So it’s well done to Hull City and Rob Snodgrass, and the very best of hard cheese to the Wendies, who also had their very own ex-White in the team. Tom Lees was the man who gave the ball away to give Hull the decisive goal, and what a strike it was. Congratulations, Agent Lees. You made it look like an accident. 

Leeds United, then, even in their current chaotic incarnation, remain top dogs in Yorkshire. Local derby hostilities will resume next time around, despite all the confident rhetoric from certain big mouths down Sheffield way. Those mouths can munch away on some humble pie while Yorkshire’s finest at Elland Road try to get their act together.

See you next season, Wendies. So glad you’re still with us. 

Ref Anthony Taylor Reaps Rewards of Incompetent Leeds TV Display   –   by Rob Atkinson

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Anthony Taylor, TV Star

Since a performance of appalling ineptitude in the televised Sheffield Wednesday v Leeds United clash last month in the Championship, referee Anthony Taylor has become a bit of a TV star. The fact that Taylor’s most embarrassing mess-up at Hillsborough was to the detriment of the Whites may not be totally unrelated to his subsequent prolonged spell in the limelight.

United manager Steve Evans was understandably incandescent with rage after Taylor contrived to allow a set piece to proceed while Wednesday’s Fernando Forestieri was making his snail-paced way off the pitch, having been substituted. Leeds, two down at the time, scored a perfectly good goal which was initially awarded and then sheepishly chalked off by Taylor. Evans described the bumbling official as fit only for an Under-9s league and it was easy to understand his frustration. It was a case of extremely inept match management that arguably denied Leeds a deserved route back into a fixture they were actually dominating – albeit from a losing position. 

Since then, it seems that Taylor has been on our screens more often than the ubiquitous and even more annoying Katie Hopkins. And this after the kind of cock-up that might have been expected to see him relegated to League Two fixtures on the  rainiest, bleakest midweek evenings. Could it be that such discomfiture heaped on Leeds United, never exactly the establishment’s favourite club, caused more chortling than concern in the corridors of power? Might it perhaps have amused certain Leeds-hating gentlemen in grey suits and influential positions, to the point where they felt it appropriate to rub some salt into an open wound?

It’s easy if not exactly appetising to imagine the violent shade of puce which must disfigure Steve Evans’ face every time he sees Taylor on his TV set. As manager of Leeds United, though, he can expect to have his blood pressure raised by instances of callous disregard and blatant micky-taking by the game’s rulers. It goes with the territory. 

Still, it’s odd in the extreme that Taylor should have become quite such a small-screen idol after such a very humiliating faux pas. In other circumstances, he would surely have experienced the wrath of his superiors. But, it was Leeds – did that make the difference?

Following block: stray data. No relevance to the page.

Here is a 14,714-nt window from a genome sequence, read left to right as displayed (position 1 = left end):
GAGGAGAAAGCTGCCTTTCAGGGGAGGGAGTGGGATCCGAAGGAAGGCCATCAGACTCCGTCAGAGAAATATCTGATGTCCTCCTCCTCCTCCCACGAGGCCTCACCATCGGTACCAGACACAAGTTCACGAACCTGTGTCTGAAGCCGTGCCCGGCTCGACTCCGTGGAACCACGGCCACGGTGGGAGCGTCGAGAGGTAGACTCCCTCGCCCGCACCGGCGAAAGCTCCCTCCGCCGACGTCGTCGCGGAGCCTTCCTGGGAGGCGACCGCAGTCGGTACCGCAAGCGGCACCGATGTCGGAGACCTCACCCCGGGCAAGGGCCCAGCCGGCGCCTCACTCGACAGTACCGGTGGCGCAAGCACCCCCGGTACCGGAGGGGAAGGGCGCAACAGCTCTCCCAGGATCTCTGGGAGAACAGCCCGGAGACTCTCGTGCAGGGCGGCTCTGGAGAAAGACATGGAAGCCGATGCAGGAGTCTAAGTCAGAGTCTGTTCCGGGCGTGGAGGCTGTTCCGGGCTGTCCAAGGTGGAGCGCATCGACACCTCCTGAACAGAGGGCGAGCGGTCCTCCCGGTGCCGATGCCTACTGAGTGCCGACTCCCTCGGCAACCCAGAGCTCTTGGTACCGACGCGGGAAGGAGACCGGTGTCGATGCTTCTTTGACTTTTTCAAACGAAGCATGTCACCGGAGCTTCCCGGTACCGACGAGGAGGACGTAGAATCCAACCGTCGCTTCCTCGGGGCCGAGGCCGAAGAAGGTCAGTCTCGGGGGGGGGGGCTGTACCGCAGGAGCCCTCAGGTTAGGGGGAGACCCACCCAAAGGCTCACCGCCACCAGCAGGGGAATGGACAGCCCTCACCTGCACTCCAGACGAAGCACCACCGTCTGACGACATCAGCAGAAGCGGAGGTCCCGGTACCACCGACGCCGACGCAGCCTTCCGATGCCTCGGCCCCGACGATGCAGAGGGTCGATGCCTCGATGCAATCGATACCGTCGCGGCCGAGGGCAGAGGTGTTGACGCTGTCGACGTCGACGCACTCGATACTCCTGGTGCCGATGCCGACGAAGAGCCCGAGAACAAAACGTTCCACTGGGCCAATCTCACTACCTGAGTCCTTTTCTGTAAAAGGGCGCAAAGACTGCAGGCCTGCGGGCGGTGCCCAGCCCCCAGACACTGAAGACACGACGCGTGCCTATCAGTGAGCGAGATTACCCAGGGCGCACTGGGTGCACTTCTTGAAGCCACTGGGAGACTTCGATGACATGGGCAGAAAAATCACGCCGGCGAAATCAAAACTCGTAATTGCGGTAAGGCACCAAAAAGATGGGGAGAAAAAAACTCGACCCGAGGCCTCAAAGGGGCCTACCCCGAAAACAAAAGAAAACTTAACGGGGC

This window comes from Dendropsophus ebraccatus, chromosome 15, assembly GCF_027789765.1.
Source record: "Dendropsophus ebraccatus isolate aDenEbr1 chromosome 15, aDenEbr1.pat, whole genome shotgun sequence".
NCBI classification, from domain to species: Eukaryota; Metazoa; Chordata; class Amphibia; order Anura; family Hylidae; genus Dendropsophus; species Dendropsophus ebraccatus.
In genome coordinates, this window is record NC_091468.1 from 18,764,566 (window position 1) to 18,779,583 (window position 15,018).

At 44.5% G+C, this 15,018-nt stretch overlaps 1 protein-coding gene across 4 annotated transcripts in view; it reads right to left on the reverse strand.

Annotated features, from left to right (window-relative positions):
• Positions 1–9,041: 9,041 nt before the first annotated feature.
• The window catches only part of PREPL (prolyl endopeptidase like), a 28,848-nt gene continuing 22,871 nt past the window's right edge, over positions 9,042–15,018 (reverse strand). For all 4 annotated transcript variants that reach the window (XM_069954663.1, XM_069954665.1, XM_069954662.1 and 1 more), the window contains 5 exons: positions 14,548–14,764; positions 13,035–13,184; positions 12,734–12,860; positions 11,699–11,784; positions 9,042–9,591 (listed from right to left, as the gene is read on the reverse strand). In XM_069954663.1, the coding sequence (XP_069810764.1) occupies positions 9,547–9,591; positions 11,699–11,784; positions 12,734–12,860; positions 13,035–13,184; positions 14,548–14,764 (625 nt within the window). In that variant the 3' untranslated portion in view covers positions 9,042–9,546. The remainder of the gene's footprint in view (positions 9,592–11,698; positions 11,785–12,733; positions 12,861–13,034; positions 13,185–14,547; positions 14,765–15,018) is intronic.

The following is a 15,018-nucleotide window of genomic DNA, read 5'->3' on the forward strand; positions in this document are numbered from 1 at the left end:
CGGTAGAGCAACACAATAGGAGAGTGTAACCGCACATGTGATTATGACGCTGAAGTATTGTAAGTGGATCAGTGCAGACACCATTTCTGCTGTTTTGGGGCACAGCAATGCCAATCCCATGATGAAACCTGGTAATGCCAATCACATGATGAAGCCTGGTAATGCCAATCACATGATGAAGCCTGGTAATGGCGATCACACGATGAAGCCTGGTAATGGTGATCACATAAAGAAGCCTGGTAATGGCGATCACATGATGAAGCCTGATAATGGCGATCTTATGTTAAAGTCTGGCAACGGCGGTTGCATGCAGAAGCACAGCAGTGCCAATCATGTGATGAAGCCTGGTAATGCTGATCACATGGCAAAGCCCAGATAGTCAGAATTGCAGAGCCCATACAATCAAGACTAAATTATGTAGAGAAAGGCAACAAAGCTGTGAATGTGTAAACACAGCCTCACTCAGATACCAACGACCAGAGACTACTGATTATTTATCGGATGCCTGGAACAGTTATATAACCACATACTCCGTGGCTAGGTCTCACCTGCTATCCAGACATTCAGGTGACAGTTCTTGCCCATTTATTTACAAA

Taylor’s latest centre-stage appearance was in yesterday’s Tale of Two Cities clash between Manchester‘s finest and surprise package Leicester at the Etihad. A plum fixture, to be sure – one that any referee would covet, let alone a man so recently exposed as a bumbling incompetent. During proceedings, we were told by the commentators that Taylor had taken a brief break from his busy TV schedule to attend a UEFA course. It seems that our favourite ref will be seeing much more action in Champions League matches next season. The mind boggles. Let’s hope he’s learned the rudiments of match control by then. 

Call me paranoid if you wish. But remember – there’s nothing like people getting at you, or your favourite team, for 50 years or so, to engender a feeling that the world’s against you. Anthony Taylor’s unlikely late season stint in the spotlight is persuasive evidence that, for Leeds United, this is still very much the case. 

Lucky Sheffield Wednesday Benefit From Opponents’ and Officials’ Howlers   –   by Rob Atkinson

Referee Taylor: Which way is the rule-book?

Sheffield Wednesday 2, Leeds United 0

Sometimes, a simple scoreline can be so deceptive. Without making too many excuses for the myriad inadequacies of this Leeds United performance, the match between United and Sheffield Wednesday at Hillsborough was one of those occasions when the score alone tells a very misleading story.

The fact of the matter is that Leeds, having more than held their own in a first half where steadier finishing would have seen them comfortably ahead at the interval, had their own ‘keeper Marco Silvestri as well as some fathomless decision-making by replacement ref Anthony Taylor to blame for a second period capitulation. Ironically, it was the home side in the unfortunate position of having to field a third-choice goalkeeper – but any observer unaware of this fact might have guessed that the novice was in the away goal. Silvestri first gave away a needless corner from a shot heading two yards wide, resulting in a scrambled opener – and then spilled a long-range shot for the predatory Hooper to claim a second for Wednesday.